GardenersHQ

How to Grow Papaver Plants

Gardener's HQ Guide to Growing Poppy

Members of the Papaver plant genus can reach from 20 to 90 cm (8 to 36 inches) in height.

As a large genus, specific members may be grown as hardy annuals, biennials and perennials in the garden.

The common names for Papaver is the Poppy.

Papaver rhoeas
Papaver rhoeas - Common Poppy by Anemoneprojectors.

Some annual poppies include Corn poppy, Tulip poppy, and Flanders Poppy. The biennials and perennialPapaver varieties include Icelandic poppy (Papaver nudicaule) and Oriental poppy.

Papaver orientale
Papaver orientale (note spelling: not Papaver oriental or orientalis) - Oriental Poppies by Amandabhslater.

Papaver nudicaule
Papaver nudicaule - Icelandic poppies by Kimon Berlin.

Poppies have a cup shaped flower. These appear in nearly every colour but blue.

Plants bloom with flowers appear from the middle of spring through to summer.

Commonly Grown Papaver Species Photographs and Plant Identification

Papaver somniferum

Papaver somniferum
Papaver somniferum (Breadseed Poppy / Opium Poppy), photograph by Dr. Hans-Günter Wagner; CC.

Papaver rhoeas

Papaver rhoeas
Papaver rhoeas (Common Poppy / Flanders Poppy / Corn Rose / Field Poppy / Red Poppy), photograph by Andreas Rockstein; CC.

Papaver orientale

Papaver orientale
Papaver orientale (Oriental poppy), picture by Gail Hampshire; CC.

Papaver Growing and Care Guide

Common Names: Poppy: Common; Corn; Field; Opium; Peony; Pygmy; Spanish; Pricklyhead; Dwarf; Atlas; Fire; Tulip; Icelandic; Lapland; Oriental; Annual.
Scientific names: Papaver nudicaule, Papaver orientale, Papaver rhoeas.
Life Cycle: Half hardy annual, hardy annual. Biennial. Hardy perennial.
Height: 6 to 40 inches (15 to 100 cm).
Native: Cooler regions of Europe, Asia, North America, Africa.

Growing Region: Annuals: zones 1 to 10. Perennials: zones 2 to 9.
Flowers: Spring and summer.
Flower Details: Yellow, red, lilac, pink, orange. The base of the flower often has a black base. Cup-shaped. Four to six petals. Ovary develops into a capsule.
Foliage: Lobed. Stem contains a latex.

Sow Outside:
Annuals: Surface or cover seed. Every six weeks from just before the last frost until the end of spring and again in autumn. Spacing 6 to 12 inches (15 to 30 cm). Poppies prefer to grow in cooler regions so only sow in the autumn in very warm areas.
Biennials: Surface or cover seed. Late-summer. Spacing 8 to 24 inches (20 to 60 cm).
Perennials: Surface or cover seed. Before the last frost or in autumn. Spacing 8 to 24 inches (20 to 60 cm).
Sow Inside: Not recommended. Use peat pots. Germination time: three weeks in the dark. Temperature 70°F (21°C). Six or seven weeks before expected last frost. Transplant outdoors following the last frost.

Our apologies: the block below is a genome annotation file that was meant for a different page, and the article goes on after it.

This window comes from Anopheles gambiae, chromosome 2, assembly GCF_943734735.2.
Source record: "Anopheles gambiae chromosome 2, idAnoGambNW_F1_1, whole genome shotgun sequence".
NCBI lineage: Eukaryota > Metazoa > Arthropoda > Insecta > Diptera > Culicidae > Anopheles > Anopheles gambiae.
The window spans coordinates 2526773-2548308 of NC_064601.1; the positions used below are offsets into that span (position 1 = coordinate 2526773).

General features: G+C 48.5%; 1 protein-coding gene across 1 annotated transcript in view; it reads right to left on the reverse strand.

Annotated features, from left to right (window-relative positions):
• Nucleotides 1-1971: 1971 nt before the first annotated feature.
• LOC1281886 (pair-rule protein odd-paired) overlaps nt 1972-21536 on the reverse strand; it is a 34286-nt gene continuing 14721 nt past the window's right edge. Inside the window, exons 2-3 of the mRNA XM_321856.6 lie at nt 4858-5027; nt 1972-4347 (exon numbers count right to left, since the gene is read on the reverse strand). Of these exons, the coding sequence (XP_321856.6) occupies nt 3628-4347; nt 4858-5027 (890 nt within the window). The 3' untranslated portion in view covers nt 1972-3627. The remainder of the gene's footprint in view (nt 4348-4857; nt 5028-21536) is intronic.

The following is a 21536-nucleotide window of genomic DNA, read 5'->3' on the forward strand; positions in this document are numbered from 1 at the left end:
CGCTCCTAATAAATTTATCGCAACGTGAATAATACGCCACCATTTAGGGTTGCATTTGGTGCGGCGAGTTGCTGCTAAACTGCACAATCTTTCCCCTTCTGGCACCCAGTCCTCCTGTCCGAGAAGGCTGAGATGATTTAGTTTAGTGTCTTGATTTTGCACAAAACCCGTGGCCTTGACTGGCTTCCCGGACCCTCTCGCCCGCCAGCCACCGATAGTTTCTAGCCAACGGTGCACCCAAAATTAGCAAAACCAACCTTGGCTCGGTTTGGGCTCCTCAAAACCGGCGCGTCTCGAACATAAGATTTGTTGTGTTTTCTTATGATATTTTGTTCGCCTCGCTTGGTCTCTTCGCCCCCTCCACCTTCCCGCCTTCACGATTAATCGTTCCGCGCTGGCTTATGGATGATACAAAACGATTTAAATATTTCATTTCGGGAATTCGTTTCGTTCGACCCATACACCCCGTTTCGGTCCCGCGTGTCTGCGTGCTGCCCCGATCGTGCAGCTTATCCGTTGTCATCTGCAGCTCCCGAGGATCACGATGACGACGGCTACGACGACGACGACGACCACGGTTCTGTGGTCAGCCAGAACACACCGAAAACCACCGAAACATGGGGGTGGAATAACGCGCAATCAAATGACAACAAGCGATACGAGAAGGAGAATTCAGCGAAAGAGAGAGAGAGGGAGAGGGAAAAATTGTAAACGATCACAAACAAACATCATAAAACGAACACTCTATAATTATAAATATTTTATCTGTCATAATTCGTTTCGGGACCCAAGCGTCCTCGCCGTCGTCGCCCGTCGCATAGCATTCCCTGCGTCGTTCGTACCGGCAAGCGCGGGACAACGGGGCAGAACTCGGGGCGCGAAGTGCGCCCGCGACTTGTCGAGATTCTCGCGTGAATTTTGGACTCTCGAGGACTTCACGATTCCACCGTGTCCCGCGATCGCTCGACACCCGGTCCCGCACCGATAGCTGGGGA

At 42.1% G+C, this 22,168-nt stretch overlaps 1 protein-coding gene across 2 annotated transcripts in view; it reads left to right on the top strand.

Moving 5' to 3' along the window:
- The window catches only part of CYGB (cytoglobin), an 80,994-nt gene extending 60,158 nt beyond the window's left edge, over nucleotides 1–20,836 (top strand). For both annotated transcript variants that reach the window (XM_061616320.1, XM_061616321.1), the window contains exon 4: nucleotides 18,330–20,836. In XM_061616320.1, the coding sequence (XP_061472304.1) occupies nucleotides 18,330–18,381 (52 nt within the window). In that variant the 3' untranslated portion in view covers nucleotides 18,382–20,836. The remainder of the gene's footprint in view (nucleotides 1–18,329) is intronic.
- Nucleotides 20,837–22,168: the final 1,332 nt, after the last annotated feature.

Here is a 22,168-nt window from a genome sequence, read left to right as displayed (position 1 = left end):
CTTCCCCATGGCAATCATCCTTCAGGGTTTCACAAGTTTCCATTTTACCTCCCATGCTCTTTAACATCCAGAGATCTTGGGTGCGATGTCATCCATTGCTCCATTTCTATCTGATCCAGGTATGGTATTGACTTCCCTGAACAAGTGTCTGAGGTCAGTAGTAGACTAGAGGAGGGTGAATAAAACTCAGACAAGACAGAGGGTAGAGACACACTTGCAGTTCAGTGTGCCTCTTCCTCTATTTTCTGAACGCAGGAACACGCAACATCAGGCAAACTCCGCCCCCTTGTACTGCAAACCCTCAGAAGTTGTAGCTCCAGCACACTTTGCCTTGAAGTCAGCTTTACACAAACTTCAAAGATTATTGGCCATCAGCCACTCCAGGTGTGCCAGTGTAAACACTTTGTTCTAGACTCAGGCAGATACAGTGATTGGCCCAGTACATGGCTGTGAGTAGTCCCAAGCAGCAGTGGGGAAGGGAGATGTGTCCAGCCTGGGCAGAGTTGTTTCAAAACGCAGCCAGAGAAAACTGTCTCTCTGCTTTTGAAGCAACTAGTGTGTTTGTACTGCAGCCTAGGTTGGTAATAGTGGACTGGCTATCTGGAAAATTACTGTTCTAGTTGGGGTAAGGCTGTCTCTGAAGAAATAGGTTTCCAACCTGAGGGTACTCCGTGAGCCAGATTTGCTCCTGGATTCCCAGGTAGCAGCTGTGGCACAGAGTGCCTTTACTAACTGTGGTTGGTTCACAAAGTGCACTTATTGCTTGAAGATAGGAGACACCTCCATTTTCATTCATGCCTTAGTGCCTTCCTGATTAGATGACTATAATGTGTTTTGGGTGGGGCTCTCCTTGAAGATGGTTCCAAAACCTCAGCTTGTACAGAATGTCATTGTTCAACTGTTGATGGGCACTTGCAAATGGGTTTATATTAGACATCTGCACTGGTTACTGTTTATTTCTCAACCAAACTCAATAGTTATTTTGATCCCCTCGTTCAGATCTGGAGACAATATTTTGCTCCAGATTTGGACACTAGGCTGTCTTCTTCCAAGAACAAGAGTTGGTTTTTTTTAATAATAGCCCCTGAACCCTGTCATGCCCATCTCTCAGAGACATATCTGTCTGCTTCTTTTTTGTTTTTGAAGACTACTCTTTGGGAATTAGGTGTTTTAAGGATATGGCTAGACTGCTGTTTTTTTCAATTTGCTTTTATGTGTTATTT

Requirements: Full sunlight. Good drainage. Soil pH 5.5 to 7. Moist soil. Provide support for taller species. Deadhead. Water during prolonged dry periods. Propagate: cuttings from the roots in the autumn.

Family: Papaveraceae.
Miscellaneous: Used as a symbol for remembrance and Anzac day in many countries: In Flanders fields the poppies blow ; John McCrae.

How to Grow Poppy (Papaver)

Depending on the Papaver plant variety, sow poppy seeds on the surface at the beginning of spring or the end of autumn (Perennial poppies); in the middle of summer (Biennials), or in late autumn or early spring for Annuals

By using continuous sowing in the spring, Annual poppies can have a prolonged blooming season, well into the summer).

Poppies like to grow in sunny areas, and enjoy a moist soil of pH 5.5 to 7.

It is best to sow Papaver seeds outdoors, as opposed to starting them off indoors in the greenhouse or in a conservatory.

If you choose to grow poppies indoors, then they should be sown in peat pots. It will take about 20 days for the seeds to germinate. This should be performed in the dark, at 21°C (70°F).

Try planting poppies out following the last frost of spring, at about 15 to 30 cm (6 to 12 inches) apart for optimum results.

Caring for Poppies and other Papaver Plants in the Garden

Once growing, it is best to deadhead poppy flowers, such as those from Papaver nudicaule, after they have finished blooming.

Although Papaver plants do carry attractive seed heads, they are prone to take over the garden if left to self seed. It is therefore a good idea to dead-head the plant before seed-set.

I hope that you enjoyed this guide on how to grow Papaver plants. You may also enjoy the following Gardener's HQ growing guides: How to grow Glaucium, Mexican poppy, Blue poppy, and Romneya plants.